Dzhokhar Tsarnaev's Defense Presents Their Case

A week after the 2015 Boston Marathon, the defense team for convicted bomber Dzhokhar Tsarnaev will present its arguments in federal court on Monday in the last attempt to save the 21-year-old's life. Tsarnaev was found guilty earlier this month of using explosives that killed three people and injured more than 260 others at the 2013 Boston Marathon; he was also found guilty of the shooting death of MIT officer Sean Collier. Convicted on 30 counts, the young Tsarnaev now faces the death penalty unless his defense attorneys can sway the jury to spare his life.

Beginning on Monday, Judy Clarke — a longtime criminal defense attorney who has represented "Unabomber"Ted Kaczynski and Susan Smith — and her defense team will attempt to humanize Tsarnaev, an ethnic Chechen-turned-American citizen who attorneys say was largely under the influence of his older brother, Tamerlan. The older Tsarnaev was also a suspect in the 2013 bombings, and died several days later during a firefight with police officers.

It's been speculated that the late Tamerlan will have a great role in the sentencing phase of the trial of his younger brother, who survived the firefight and hid for nearly 24 hours in a land-docked boat in Watertown, Massachusetts. When the bombings occurred on April 15, 2013, Tsarnaev was just 19 years old — a college kid who the defense may claim was "radicalized" by his older brother.

During the penalty phase of the trial, Clarke admitted, "it was him," sparing no doubt about Tsarnaev's guilt. However, her team has attempted to counter the narrative laid forth by the prosecution, which depicted Tsarnaev as an extremist.

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For the penalty phase, the defense called just four witnesses to the stand. Starting on Monday, the defense will have two weeks to save their client from the death penalty and secure a life imprisonment sentence. The list of witnesses has been kept under seal, so little is known at this time who the defense will call to the stand.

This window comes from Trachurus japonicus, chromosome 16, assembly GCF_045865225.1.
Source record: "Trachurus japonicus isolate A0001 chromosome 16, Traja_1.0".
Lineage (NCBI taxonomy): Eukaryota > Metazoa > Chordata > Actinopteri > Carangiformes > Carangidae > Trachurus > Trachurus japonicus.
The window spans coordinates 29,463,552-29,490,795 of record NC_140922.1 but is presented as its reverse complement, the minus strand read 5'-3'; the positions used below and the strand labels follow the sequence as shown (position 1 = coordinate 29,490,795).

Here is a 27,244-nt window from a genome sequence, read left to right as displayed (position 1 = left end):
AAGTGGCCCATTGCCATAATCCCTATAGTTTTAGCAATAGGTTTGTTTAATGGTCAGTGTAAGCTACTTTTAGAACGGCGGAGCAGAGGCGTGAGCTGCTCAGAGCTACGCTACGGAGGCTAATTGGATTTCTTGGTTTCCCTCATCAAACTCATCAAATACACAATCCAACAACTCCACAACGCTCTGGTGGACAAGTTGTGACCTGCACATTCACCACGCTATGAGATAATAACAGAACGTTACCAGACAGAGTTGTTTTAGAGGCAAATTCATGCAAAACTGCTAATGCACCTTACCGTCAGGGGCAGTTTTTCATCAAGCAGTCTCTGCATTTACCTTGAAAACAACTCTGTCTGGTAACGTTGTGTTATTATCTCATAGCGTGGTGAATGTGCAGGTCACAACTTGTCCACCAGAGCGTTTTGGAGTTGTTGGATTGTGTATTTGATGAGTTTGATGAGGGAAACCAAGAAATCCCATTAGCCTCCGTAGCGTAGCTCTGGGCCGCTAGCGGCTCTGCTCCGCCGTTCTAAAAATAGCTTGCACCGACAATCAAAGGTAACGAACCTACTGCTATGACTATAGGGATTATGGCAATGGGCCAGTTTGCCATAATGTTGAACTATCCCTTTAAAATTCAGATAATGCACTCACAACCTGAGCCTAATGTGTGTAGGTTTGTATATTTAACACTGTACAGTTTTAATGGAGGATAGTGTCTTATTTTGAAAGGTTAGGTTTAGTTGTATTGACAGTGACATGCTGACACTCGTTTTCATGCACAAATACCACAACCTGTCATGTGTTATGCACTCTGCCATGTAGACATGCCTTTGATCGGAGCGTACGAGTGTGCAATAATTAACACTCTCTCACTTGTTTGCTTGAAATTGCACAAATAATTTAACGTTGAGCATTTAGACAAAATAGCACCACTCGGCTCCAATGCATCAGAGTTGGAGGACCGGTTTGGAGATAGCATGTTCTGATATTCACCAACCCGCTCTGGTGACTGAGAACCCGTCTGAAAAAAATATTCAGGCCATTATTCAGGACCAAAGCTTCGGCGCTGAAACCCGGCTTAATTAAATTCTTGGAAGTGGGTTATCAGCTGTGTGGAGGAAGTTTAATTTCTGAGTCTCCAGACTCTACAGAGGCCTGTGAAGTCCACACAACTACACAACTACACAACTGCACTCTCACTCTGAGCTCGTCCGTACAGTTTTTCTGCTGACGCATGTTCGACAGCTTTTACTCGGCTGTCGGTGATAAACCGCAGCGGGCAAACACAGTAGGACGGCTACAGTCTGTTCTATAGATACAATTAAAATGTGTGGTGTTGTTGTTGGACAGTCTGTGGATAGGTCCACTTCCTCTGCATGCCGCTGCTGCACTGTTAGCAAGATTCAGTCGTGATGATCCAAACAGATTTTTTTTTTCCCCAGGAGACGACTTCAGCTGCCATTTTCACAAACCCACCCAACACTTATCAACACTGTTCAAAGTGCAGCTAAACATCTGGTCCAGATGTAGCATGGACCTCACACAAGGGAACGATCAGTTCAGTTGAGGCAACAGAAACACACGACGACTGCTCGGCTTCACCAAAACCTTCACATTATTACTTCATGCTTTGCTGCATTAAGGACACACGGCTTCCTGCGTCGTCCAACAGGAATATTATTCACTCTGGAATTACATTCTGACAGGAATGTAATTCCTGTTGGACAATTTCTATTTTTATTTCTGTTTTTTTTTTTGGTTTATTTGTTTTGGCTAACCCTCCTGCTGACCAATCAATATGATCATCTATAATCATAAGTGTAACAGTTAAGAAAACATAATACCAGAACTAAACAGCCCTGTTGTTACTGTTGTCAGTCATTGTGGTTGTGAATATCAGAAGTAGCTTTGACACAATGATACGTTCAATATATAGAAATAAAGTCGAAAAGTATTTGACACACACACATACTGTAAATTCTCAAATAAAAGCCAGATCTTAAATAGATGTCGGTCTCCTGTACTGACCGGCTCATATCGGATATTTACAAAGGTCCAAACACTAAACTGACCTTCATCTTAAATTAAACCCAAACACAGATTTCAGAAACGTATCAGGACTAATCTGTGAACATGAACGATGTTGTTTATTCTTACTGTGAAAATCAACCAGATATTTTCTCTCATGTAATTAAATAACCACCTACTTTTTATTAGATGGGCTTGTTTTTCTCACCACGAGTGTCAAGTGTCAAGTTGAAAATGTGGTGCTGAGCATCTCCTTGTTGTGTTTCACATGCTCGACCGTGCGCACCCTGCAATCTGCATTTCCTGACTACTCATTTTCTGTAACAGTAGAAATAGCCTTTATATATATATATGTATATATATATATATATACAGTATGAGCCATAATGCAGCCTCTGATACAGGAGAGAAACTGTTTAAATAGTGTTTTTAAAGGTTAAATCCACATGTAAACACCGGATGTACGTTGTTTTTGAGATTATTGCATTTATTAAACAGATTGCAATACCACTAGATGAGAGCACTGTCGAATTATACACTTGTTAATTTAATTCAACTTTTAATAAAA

According to The New York Times, the prosecution called 17 witnesses during its round of the sentencing phase last week. The prosecution took just three days — a stark contrast from the several weeks they used to make their case and convict Tsarnaev on all 30 counts during the guilt phase of the trial.

Unidentified members of the Tsarnaev family arrived in the Boston area last Thursday, with media speculating that some family members will testify in the 21-year-old's defense. However, it's unclear at this time if Tsarnaev's family members will attend the trial and testify.

Members of the Tsarnaev originally checked in at a hotel in Revere, Massachusetts, a suburb just outside of Boston. According to WHDH News, the FBI moved the family to an undisclosed location because of the media frenzy and complaints from other hotel guests.

Fox25 News in Boston also reported that the Tsarnaev family allegedly traveled to Massachusetts on taxpayer funds. Mass. Gov. Charlie Baker told the news source, "It's a federal trial, it's a federal case, the feds ultimately need to make the decisions about this."

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